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05/02/11 06:10 PM

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Receive one free Fertilizer and Weed control application on your next service when you refer a neighbor or a friend to Guaranteed Turf Care and they sign up for our Nature Green or Weekender Mowing program.

Pruning is a horticultural practice that is necessary in any landscape that contains shrubs or trees. Pruning not only helps improve the look of the landscape but also is a great preventative maintenance. Pruning changes the form and growth of a plant so it can reach its full potential.


Understanding the natural "habit" or shape of shrubs will help you determine how to prune them. All shoots grow outward from their tips. Whenever tips are removed the lower buds are stimulated to grow. Buds are located where leaves are attached to twigs and branches called nodes. Each node produces from one to three buds, depending on shrub species. Shrubs have mounding, cane, or tree-like growth habits.


Most people think pruning is simply hacking down an overgrown tree or shrubs but there are three main reasons why we prune our plants. Pruning promotes plant health, improves plant appearance, and maintains your plants. Removing dead or diseased branches and removing parts of a plant with an insect problem with help with overall plant health. Pruning also improves overall plant appearance by controlling its size and shape. Appearance in the landscape is crucial to the plants usefulness. Plants that are pruned properly will not only look much better but will be less susceptible to disease.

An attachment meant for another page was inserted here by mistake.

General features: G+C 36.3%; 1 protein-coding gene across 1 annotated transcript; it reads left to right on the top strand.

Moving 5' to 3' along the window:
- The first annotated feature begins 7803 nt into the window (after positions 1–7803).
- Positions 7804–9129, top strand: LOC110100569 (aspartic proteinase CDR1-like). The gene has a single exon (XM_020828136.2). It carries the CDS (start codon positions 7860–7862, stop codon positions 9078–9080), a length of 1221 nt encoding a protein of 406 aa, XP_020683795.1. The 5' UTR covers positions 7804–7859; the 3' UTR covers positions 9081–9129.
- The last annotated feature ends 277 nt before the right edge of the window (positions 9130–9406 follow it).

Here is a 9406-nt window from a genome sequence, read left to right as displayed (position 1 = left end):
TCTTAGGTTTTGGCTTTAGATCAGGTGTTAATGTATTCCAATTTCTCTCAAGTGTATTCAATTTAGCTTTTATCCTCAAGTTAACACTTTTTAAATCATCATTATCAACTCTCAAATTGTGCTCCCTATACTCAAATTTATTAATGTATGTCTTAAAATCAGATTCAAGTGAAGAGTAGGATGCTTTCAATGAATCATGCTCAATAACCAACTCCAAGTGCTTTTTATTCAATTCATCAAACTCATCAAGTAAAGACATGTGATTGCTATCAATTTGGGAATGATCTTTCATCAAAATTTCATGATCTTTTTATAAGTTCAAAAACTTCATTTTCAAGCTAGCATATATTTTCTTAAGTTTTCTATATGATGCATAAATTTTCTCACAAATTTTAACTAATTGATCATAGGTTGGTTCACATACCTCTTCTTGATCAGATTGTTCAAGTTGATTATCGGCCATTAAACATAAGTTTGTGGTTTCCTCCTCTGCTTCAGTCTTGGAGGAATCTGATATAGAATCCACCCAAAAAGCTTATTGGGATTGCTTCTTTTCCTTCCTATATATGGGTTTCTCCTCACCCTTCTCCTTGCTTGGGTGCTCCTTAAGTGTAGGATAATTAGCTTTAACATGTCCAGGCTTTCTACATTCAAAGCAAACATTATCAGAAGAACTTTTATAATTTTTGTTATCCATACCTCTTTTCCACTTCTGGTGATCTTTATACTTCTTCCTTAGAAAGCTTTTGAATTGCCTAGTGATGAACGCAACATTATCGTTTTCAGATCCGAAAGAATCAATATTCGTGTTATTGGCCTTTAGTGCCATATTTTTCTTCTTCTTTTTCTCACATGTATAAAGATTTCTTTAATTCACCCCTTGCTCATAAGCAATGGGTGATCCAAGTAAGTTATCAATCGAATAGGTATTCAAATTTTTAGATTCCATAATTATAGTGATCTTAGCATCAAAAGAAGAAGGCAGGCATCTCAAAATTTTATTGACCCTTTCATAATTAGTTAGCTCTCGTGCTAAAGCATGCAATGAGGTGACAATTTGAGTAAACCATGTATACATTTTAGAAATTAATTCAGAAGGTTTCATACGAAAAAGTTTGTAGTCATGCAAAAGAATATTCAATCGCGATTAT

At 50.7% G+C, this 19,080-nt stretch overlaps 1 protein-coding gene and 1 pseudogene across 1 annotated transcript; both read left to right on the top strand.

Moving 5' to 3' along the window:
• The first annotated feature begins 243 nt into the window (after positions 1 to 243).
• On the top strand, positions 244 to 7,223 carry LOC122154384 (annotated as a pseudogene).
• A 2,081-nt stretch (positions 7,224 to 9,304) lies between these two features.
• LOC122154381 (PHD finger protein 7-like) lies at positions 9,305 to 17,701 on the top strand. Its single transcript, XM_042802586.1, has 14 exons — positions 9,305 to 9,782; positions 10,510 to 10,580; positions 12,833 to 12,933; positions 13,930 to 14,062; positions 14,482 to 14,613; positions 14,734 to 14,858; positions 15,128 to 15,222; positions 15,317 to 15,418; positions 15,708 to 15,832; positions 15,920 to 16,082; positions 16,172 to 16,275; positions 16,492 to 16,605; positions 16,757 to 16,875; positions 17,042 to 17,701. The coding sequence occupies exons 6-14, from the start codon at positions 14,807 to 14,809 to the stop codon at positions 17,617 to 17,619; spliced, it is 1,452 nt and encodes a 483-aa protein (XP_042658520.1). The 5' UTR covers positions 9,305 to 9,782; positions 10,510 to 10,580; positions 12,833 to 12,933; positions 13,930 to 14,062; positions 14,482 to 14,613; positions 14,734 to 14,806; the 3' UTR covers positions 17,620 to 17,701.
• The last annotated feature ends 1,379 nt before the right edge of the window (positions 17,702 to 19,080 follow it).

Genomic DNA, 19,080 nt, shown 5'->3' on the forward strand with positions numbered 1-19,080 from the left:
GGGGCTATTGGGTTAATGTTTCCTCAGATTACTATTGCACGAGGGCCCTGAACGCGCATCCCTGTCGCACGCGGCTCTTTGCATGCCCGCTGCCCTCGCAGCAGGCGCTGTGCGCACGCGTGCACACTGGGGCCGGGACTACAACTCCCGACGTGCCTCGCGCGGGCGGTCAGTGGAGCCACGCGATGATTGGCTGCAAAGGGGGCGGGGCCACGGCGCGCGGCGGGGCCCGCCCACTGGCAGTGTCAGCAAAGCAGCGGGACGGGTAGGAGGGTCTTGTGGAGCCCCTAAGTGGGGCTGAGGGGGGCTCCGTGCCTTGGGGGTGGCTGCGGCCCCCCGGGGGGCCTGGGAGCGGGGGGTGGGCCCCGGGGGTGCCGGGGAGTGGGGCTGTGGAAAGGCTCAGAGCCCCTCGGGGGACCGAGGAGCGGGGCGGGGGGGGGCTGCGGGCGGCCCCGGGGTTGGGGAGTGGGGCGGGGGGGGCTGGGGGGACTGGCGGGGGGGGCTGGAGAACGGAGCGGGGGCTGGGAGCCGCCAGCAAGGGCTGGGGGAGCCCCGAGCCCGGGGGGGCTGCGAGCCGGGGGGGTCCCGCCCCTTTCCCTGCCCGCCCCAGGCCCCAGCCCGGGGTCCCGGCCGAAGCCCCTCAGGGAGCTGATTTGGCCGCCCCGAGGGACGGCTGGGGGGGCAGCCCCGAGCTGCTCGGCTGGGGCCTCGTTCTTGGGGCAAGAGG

One of the questions I am most often asked is, “When should I prune my plants?” There are two rules that need to be followed when pruning. One rule is for any shrub that flowers early in the spring on last year’s growth should be pruned immediately after they are finished flowering. Example – Lilacs, forsythia, azalea, ect. The second rule is shrubs that bloom on new growth should be pruned in late fall or spring before buds break. Example – Most Spireas, dogwoods, ninebark, alpine currant, ect. The best time to prune in Minnesota in my opinion is June; because, the appearance and shape will look good throughout the summer months.


There are many different types of tools used for pruning. Using the right tools make pruning easier and help you do a good job. Keep tools well maintained and sharp will improve their performance. Here is a list of typical tools used in pruning.


A good pair of pruning shears is probably one of the most important tools. Cuts up to 3/4 inches in diameter may be made with them.


Lopping shears are similar to pruning shears, but their long handles provide greater leverage needed to cut branches up to 11/2 inches in diameter.


Hedge shears are meant only for pruning hedges and mass plantings. They usually cut succulent or small stems best.


Hand saws are very important for cutting branches over 1 inch in diameter. Many types of hand saws are available. Special tri-cut or razor tooth pruning saws cut

through larger branches — up to 4 inches in diameter — with ease.


Pole saws allow for extended reach with a long handle, but they must be used carefully as it’s difficult to achieve clean cuts with them.


Small chain saws are available for use on larger branches. Operators must wear protective clothing and exercise caution when using them. Never use chain saws to reach above your shoulders, or when you are on a ladder.


In conclusion, pruning is not only needed for the health of the plant but will enhance and beatify the overall look of your property and it’s landscape.


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